Steve looked to the ceiling. “I wouldn’t part with Grace in a fit. She’s great with Jimmy. I want more kids. I’ve reached the conclusion I’d be better off without all the emotional baggage. I want someone to share the same interests and outlook as me, but don’t want someone who will disorganize my life. I want an uncomplicated marriage.”
“Uncomplicated!” David swore softly. “There isn’t a female alive who can give you that.”
“I’ll find one to suit. There must be plenty of women out there who’ll fit the bill.” Steve glanced at his friend, but David’s attention had wandered to a petite, flamboyant creature, with a wild mane of highlighted brown hair and oriental eyes, who was drifting from Steve’s living room with feline grace, a tall glass in her hand.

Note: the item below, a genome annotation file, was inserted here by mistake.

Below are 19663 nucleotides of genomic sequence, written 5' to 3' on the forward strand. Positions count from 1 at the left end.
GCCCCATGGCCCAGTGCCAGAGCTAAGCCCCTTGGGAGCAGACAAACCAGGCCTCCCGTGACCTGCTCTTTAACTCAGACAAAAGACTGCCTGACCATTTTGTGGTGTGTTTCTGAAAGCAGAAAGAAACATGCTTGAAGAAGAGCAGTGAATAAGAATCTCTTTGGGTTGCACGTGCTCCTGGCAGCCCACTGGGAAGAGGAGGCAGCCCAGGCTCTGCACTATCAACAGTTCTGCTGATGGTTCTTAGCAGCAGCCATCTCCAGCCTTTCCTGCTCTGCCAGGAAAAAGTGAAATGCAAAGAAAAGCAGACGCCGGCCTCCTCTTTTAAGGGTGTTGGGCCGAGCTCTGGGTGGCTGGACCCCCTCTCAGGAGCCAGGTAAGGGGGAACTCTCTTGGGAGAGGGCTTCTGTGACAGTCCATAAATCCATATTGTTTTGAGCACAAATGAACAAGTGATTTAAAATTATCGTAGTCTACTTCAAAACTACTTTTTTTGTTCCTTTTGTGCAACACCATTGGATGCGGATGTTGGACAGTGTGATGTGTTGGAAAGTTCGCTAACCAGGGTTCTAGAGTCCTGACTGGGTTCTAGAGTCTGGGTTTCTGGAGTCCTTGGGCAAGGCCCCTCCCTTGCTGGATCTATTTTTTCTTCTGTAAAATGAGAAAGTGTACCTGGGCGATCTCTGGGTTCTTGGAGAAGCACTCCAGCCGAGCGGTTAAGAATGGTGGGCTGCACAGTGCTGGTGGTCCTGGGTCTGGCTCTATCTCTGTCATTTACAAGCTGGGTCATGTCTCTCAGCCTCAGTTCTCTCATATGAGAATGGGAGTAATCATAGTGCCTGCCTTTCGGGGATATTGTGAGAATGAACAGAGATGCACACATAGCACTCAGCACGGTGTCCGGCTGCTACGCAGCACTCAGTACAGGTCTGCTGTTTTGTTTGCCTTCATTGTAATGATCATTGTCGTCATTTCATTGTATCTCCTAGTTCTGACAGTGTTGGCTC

David gestured her way. “Who’s the snazzy little number in the floaty outfit?”
“That’s Georgette McNamara, my new assistant designer. She started out as odd-job girl and worked her way up through the ranks. I’ve just promoted her.”
“So, that’s why I’ve never seen her at one of your Christmas dos. She’s quite a looker! Shame about the clothes. But I have to say, not many women could get away with wearing that creation and still look so sexy.”
“Georgie certainly likes striking clothes.” Steve held up a finger and wagged it. “Keep your lecherous thoughts away from her, mate. She’s too young for a degenerate like you.”
David glared at Steve. “I may be an old married man, but I’m not dead yet!”
* * *
What a bore! This couldn’t be called a party. Georgie sipped her mineral water and wandered out to the spacious lobby. Her boss’ mansion was a dream, but she would prefer to see it furnished with more dash and colour.
Steve Tanakis’ decor was too austere, the house and gardens just too immaculate. The house where she shared a bed-sitter with her sister Lucy was almost as huge as this one, but was in dire need of repair, its small garden unkempt.